Tom Holmoe speaks at BYU Football Media Day on June 17. Holmoe sent a letter to athletes and coaches on Wednesday detailing BYU's NIL policies. (Addie Blacker)

BYU athletic department officially institutes name, image and likeness policies

Following the new NCAA regulations regarding compensation for name, image and likeness (NIL) rights, BYU officially introduced its name, image and likeness policies for student-athletes on Thursday, July 1 to be implemented immediately.

Athletic director Tom Holmoe shared the new policies in a letter to all athletes and coaches Wednesday night, including a digital name, image and likeness disclosure form for athletes ready to enter into an agreement.

Noteworthy policy items include keeping compensation value within fair market bounds and forbidding compensation for specific athletic achievements (“pay to play”). Cougar athletes will also be unable to participate in agreements with businesses or products contrary to the BYU honor code, including alcohol, tobacco and gambling.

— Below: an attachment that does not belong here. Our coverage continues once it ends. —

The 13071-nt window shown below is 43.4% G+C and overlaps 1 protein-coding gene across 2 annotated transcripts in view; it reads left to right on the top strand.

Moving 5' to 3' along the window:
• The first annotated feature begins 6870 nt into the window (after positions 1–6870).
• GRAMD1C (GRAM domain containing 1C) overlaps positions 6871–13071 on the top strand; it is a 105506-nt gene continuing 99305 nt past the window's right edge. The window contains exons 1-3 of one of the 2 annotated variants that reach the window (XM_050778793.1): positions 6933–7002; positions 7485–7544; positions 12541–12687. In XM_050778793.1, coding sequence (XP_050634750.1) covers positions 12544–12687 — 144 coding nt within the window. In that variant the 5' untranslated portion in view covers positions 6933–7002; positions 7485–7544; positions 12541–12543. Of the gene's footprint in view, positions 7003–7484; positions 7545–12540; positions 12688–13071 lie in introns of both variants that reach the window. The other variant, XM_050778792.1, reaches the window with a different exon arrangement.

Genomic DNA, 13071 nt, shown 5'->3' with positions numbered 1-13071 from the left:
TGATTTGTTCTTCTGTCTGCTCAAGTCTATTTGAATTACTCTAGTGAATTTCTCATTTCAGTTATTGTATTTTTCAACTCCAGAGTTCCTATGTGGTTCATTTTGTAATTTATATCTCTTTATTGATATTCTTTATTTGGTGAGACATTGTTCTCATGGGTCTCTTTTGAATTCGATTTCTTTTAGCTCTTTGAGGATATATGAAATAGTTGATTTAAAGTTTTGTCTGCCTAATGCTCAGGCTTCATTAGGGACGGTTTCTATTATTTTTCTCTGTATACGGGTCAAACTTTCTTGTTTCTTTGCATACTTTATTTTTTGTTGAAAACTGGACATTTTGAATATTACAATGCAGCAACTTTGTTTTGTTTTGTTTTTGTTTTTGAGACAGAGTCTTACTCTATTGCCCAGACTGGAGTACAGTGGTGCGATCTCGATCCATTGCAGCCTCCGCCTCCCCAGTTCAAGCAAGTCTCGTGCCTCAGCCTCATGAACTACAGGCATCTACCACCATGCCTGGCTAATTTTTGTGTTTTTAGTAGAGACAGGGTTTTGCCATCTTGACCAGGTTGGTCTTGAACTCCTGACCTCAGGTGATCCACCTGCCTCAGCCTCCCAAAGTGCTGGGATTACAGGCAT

Holmoe acknowledged that the policies would likely continue to develop as the new economic landscape of college sports takes shape following the decision.

“We have been working tirelessly to create the ideal plan and policy that will maximize your earning potential,” Holmoe wrote in the letter to student-athletes. “A significant part of this plan is the Built4Life initiative, which assists in maximizing earning potential while simultaneously providing financial literacy education.”

Following the announcement from the NCAA on June 30, several Cougar athletes took to social media to celebrate and begin the process of building their personal brands, including basketball player Gavin Baxter and football player Malik Moore, seen below.

https://twitter.com/gbax51/status/1410355755765567489

Women’s basketball stars Shaylee Gonzales and Paisley Harding also posted their contact info on Instagram for companies to reach out if they would like to partner. Gonzales, who boasts a combined following of over 100,000 people on Instagram and YouTube, put a poll on her Instagram story asking if followers would be interested in buying merchandise with her name and brand on it.

Whatever business endeavors BYU athletes embark on in the name, image and likeness era, the department and administrators are sure to be clued in and regulating based on the policies implemented on July 1.

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